CT angiography (CTA), as a non-invasive and safe examination, has been widely used in clinical practice to diagnose PAD and acute lower-extremity vascular injury with high accuracy –. However, the radiation exposure to the patients and the relatively high dose of contrast medium necessary to perform lower extremity CTA due to the wide scan range from the abdomen to the feet have raised concerns. A previous study has shown that the weighted CT dose index (CTDIw) of lower extremity CTA could be as high as 12.2 mGy and the volume of contrast material could be as much as 140 ml . With the rapid refinement of CT technology, various strategies of reducing radiation dose and dosage of contrast medium have been developed. The technique of lowering tube voltage is most often used among various dose-reducing strategies. The tube voltage of 80 kVp has been verified to be feasible for lower extremity CTA with substantial reduction of radiation dose , . Most recently, Duan et al have reduced radiation dose to 1.94 mSv and contrast medium volume to 1.2 mL/kg when a tube voltage of 70 kVp was used in lower extremity CTA . However, further reducing radiation dose of low extremity CTA appears to be feasible. For example, high pitch CTA acquisition has been used to evaluate deep vein thrombosis . The combination of 70 kVp and high-pitch acquisition technique holds potential to further reduce radiation dose. In addition, sinogram-affirmed iterative reconstruction (SAFIRE), a raw-data-based IR algorithm, has the potential to improve image quality and reduce image noise which benefits for the radiation dose saving . However, to the best of our knowledge, no study has been performed on lower extremity CTA using 70 kVp combined with high pitch acquisition and iterative reconstruction. The aim of our study was therefore to investigate the feasibility, image quality and radiation dose of lower extremity CTA using 70 kVp combined with dual-source high pitch acquisition and iterative reconstruction.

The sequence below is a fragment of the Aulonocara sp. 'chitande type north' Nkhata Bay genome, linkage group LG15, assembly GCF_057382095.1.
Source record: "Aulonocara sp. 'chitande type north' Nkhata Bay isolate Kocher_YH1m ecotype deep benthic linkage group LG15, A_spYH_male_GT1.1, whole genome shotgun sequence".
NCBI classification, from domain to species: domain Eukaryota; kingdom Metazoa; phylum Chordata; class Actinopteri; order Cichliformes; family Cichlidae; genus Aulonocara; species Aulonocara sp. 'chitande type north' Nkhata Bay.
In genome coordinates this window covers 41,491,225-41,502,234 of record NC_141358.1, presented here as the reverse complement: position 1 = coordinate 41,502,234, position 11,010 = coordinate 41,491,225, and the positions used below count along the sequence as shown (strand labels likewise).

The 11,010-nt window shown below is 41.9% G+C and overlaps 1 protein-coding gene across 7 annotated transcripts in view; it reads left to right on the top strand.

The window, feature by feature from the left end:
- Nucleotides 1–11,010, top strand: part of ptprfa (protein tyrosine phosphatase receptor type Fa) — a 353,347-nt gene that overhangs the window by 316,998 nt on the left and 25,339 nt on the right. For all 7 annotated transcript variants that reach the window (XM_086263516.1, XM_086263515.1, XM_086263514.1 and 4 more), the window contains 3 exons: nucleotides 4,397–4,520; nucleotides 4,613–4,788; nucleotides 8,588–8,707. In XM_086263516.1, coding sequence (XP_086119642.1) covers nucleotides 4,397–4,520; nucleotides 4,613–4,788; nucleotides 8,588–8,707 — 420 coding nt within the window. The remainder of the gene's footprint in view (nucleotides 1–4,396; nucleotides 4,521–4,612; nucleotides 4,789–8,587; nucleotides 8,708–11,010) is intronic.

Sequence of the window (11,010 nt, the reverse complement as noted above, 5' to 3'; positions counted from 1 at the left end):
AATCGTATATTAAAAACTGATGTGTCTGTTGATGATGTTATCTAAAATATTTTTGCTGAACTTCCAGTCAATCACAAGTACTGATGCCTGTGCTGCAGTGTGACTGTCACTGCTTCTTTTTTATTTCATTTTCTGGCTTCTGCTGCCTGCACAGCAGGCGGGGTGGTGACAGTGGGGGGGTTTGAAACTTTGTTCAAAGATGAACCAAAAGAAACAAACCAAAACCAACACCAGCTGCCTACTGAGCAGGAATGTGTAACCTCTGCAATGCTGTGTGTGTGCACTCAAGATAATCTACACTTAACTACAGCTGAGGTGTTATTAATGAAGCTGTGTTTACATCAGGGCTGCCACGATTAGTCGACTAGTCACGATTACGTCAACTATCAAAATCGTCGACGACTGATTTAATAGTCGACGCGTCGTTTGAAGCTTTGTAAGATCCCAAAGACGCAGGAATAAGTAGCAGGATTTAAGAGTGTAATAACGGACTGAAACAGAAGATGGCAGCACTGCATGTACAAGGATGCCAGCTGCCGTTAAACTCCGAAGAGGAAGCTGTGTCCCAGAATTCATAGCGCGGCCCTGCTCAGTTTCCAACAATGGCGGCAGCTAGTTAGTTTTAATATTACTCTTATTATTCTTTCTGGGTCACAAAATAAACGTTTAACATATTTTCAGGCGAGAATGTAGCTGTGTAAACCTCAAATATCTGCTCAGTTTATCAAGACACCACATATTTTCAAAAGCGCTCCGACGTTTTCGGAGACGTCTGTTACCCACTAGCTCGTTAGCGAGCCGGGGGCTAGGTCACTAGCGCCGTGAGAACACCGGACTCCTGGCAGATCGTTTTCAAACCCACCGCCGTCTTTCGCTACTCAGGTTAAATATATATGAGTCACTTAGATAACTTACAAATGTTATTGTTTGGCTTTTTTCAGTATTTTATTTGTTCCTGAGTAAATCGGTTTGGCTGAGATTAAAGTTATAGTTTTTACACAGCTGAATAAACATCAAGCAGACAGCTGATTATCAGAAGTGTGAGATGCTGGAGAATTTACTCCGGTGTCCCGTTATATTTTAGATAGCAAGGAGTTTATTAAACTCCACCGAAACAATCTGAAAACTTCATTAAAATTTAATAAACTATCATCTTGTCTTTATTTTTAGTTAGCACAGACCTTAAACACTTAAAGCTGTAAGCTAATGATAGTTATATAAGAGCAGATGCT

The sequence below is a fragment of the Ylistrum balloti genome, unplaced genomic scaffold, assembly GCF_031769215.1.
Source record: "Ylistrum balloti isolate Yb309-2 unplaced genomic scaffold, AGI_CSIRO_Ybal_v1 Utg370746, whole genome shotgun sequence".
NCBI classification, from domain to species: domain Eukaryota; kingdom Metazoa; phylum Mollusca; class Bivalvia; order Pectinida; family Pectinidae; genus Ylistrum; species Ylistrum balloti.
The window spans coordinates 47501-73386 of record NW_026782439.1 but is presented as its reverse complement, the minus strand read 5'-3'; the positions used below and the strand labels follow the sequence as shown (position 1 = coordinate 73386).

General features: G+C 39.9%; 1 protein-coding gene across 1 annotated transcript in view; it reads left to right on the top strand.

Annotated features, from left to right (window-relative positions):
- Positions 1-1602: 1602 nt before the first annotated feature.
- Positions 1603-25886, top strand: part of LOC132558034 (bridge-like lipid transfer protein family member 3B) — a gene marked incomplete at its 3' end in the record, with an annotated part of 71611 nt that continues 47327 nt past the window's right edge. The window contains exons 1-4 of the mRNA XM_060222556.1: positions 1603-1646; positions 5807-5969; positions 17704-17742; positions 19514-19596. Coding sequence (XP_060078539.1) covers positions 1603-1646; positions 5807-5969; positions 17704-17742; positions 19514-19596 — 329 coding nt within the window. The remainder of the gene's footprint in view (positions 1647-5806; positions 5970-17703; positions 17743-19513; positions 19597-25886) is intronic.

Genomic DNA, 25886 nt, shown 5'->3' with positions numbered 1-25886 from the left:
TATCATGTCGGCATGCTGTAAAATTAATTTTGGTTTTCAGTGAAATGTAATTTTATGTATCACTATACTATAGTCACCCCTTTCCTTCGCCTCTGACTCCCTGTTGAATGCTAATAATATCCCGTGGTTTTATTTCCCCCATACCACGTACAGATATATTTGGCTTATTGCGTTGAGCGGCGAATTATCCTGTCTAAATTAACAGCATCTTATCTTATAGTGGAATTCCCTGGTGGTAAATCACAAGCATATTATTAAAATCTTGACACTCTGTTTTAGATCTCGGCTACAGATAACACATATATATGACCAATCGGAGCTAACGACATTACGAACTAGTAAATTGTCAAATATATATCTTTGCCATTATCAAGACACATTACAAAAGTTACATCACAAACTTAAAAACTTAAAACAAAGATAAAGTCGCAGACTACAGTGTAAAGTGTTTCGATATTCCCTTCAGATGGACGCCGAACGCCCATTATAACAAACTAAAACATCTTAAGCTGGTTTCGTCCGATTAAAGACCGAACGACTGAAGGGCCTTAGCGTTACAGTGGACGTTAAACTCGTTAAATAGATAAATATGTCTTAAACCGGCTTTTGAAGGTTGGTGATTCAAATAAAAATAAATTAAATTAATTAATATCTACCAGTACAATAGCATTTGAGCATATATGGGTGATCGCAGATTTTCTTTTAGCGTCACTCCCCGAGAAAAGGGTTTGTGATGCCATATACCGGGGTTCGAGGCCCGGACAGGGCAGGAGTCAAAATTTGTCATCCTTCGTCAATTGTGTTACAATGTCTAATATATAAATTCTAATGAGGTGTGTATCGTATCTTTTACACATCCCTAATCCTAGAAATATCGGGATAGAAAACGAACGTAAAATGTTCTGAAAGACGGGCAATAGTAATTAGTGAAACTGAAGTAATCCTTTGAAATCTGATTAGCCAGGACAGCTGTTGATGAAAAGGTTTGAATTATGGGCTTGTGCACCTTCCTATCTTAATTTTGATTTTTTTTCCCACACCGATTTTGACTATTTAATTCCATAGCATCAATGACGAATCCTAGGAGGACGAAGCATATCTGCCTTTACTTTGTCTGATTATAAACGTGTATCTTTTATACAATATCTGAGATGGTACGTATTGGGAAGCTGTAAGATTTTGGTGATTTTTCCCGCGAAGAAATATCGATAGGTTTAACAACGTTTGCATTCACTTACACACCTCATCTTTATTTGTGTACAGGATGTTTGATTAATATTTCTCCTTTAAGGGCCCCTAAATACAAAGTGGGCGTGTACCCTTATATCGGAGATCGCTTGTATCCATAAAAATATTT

Materials and Methods
This retrospective study was approved by Jinling Hospital, Clinical School of South Medical University, Nanjing, China and informed consent was waived. The inclusion criteria for the enrollment was the utilization of the two special scan protocols (120 kVp scan protocol and 70 kVp, high-pitch scan protocol) for lower extremity CTA. Subjects were excluded when severe beam hardening artifacts were present because of metal stents. Finally, a total of 44 patients (32 male and 12 female; mean age 60±20 years; age range 19–90 years) undergoing lower extremity CTA because of known tumors (n = 5), injury (n = 12), or suspected arterial occlusive disease (n = 27) were included in the study.
Among these patients, 22 patients (16 male and 6 female; mean age 56±22 years; age range 19–90 years) who had undergone CTA of the lower extremities at 120 kVp on a first-generation dual-source CT system between December 2012 and November 2013 were selected as the control (120 kVp group). Of these 22 patients, one patient had soft tissue tumors, 8 patients had traumatic lower extremity injury and 13 patients had peripheral artery disease.